Mr. Yoon, who is a conservative member of the People Power Party, made the statements after being sworn in as the country’s newest leader at a ceremony in the capital Seoul, taking over for departing President Moon Jae-in, who is retiring.
We are now dealing with a number of problems, Yoon said, citing the Covid-19 epidemic as well as climate change as well as an array of economic and social difficulties.
I am profoundly humbled by the enormous responsibility of leading our country out of its most recent problems,” he said as the next President.
Yoon described North Korea’s nuclear weapons development as a “danger” to the region while speaking in front of the National Assembly. However, he said that the door to conversation and peaceful settlement remained open — and that he want to contribute to the improvement of North Korean society in exchange for better security.
We are willing to collaborate with the international community to submit an ambitious plan that would significantly enhance North Korea’s economy and improve the quality of life for its people, provided North Korea really begins on a path of full disarmament, he added.
He went on to say that denuclearization will “significantly contribute to the establishment of permanent peace and prosperity on the Korean Peninsula and across the world.”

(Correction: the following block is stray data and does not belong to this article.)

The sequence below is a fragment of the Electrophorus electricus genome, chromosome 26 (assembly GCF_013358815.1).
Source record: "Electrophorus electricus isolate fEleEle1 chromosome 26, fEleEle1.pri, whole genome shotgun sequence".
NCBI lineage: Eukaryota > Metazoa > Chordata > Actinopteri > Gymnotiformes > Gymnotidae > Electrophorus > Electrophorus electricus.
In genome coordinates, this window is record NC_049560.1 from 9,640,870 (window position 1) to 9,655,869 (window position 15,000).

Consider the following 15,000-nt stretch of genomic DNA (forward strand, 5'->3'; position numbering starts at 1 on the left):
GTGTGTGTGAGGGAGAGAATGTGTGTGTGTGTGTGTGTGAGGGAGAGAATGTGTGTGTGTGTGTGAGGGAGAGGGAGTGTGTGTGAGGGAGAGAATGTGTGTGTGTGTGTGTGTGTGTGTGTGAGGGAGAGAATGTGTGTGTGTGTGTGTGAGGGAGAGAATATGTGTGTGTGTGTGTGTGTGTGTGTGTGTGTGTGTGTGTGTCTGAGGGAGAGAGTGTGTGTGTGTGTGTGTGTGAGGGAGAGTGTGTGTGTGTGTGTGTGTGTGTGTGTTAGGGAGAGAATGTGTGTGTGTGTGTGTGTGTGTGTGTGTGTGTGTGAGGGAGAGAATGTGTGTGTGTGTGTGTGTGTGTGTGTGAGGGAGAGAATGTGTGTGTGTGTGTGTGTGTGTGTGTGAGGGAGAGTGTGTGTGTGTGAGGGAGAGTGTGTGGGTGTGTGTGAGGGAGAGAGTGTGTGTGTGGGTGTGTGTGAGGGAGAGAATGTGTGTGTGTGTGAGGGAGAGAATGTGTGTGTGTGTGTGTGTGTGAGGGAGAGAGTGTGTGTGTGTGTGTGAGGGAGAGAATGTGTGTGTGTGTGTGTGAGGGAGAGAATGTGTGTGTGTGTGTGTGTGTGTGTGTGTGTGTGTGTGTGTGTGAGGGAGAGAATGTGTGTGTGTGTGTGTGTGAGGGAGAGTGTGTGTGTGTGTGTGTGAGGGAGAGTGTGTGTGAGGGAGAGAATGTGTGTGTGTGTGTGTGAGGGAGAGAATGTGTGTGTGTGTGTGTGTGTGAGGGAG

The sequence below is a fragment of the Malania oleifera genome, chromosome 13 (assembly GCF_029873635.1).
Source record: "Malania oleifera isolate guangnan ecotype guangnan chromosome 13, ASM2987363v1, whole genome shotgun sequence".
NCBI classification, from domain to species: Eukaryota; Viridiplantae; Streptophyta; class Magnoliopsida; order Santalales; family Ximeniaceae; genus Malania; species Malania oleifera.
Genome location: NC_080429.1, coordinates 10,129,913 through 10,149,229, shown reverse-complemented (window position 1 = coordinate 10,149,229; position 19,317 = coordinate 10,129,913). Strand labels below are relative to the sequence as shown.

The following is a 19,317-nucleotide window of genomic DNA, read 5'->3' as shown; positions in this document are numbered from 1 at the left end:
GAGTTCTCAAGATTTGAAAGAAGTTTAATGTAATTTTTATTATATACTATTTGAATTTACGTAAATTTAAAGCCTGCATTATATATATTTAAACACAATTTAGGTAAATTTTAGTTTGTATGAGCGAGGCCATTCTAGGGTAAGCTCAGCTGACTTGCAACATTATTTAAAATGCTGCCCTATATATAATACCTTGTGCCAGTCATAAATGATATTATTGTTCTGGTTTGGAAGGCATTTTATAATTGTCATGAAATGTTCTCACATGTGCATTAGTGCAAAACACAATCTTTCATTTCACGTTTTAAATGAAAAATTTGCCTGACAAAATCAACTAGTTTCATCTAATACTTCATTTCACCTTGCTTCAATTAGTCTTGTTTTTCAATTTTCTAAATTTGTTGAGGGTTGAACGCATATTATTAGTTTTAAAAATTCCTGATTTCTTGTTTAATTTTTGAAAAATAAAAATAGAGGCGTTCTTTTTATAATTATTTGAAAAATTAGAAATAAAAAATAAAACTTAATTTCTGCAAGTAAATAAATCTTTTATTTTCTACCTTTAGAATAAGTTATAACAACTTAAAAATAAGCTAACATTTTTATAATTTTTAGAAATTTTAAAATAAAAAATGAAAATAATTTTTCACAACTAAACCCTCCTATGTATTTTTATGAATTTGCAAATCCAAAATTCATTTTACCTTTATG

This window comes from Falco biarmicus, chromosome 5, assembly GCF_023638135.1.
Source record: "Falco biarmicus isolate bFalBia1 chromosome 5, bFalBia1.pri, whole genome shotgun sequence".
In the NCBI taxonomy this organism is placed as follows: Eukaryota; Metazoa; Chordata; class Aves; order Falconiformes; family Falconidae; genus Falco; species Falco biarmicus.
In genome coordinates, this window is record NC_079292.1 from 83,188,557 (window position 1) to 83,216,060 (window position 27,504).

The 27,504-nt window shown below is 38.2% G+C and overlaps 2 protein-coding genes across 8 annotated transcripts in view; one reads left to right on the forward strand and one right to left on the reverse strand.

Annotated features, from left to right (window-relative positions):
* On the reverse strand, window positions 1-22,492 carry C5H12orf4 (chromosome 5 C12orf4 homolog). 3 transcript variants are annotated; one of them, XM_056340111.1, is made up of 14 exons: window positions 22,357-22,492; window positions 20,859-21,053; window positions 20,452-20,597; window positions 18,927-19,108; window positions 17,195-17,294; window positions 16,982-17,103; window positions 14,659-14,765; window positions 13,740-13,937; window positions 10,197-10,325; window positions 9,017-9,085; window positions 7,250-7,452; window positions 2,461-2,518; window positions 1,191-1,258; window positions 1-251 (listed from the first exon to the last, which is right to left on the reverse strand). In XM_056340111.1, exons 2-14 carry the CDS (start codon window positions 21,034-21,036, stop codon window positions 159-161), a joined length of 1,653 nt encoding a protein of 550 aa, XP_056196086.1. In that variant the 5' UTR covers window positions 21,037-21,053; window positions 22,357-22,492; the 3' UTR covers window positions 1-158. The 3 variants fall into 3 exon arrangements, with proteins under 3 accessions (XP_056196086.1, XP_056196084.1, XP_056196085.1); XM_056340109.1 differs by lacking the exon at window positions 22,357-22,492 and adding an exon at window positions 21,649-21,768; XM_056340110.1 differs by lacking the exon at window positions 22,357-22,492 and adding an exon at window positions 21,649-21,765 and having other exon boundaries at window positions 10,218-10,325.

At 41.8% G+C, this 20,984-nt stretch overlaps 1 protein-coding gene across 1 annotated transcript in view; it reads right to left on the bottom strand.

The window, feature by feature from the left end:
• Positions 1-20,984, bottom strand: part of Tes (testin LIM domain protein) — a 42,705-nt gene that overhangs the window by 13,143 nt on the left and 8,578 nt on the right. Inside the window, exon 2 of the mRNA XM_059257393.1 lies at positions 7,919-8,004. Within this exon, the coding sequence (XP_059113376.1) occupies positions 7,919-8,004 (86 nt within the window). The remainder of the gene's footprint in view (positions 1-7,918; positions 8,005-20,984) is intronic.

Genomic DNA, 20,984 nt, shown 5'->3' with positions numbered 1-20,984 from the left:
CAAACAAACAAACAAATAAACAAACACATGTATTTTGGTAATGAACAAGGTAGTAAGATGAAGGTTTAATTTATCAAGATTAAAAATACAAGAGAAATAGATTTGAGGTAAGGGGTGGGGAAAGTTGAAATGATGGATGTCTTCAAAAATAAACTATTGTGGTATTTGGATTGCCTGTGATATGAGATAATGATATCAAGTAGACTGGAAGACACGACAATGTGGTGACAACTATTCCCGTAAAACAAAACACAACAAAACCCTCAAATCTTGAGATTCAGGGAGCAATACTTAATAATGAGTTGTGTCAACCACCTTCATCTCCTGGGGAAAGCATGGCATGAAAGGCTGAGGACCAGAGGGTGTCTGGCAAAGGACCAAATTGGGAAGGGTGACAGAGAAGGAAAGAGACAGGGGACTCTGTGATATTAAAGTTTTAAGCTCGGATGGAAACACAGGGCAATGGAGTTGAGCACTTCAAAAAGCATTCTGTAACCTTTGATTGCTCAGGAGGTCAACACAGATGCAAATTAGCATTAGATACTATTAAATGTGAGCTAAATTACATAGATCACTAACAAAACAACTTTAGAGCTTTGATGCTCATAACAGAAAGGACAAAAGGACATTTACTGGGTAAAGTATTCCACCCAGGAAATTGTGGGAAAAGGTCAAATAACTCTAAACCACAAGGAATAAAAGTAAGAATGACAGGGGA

The North Korean nuclear threat was raised throughout Yoon’s election campaign, signalling a shift away from Moon’s strategy, which had constantly emphasised peaceful reconciliation.
Meanwhile, Yoon has pledged that sanctions will remain in place until the North “makes active efforts toward complete and verifiable denuclearization,” and that he will build “a powerful military force that can assuredly deter any provocation,” according to a statement issued earlier this year by the South Korean government.
Because of a recent spike in North Korean missile tests, tensions between the two Koreas have been extremely high. On Saturday, North Korea launched a short-range ballistic missile, marking the country’s second missile test in as many weeks and the 14th missile test overall this year.
On the other hand, it only carried out four tests in 2020 and eight tests in 2021.
Yoon also spoke during the inauguration on a variety of internal challenges, including growing unemployment and declining economic development, as well as international issues. He pledged to put an end to this and promote “social mobility,” citing scientific development and technical improvement as essential priority in the process of creating the economy in his speech.
The address was followed by the inauguration of the Blue House, the presidential office, which was broadcast live on television, as well as a number of performances by a choir and orchestra.
As a prosecutor for the past 27 years of his professional life, Yoon is a relative newbie to the world of politics. Following high-profile investigations into corruption issues involving Moon’s associates, he started his political career as a state attorney general.
In March, he narrowly defeated liberal candidate Lee Jae-myung in the presidential election, winning by a razor-thin margin. Yoon’s win returned the Korean government to conservative control, more than five years after conservative Park Geun-hye was impeached for her role in a corruption scandal that also implicated her husband.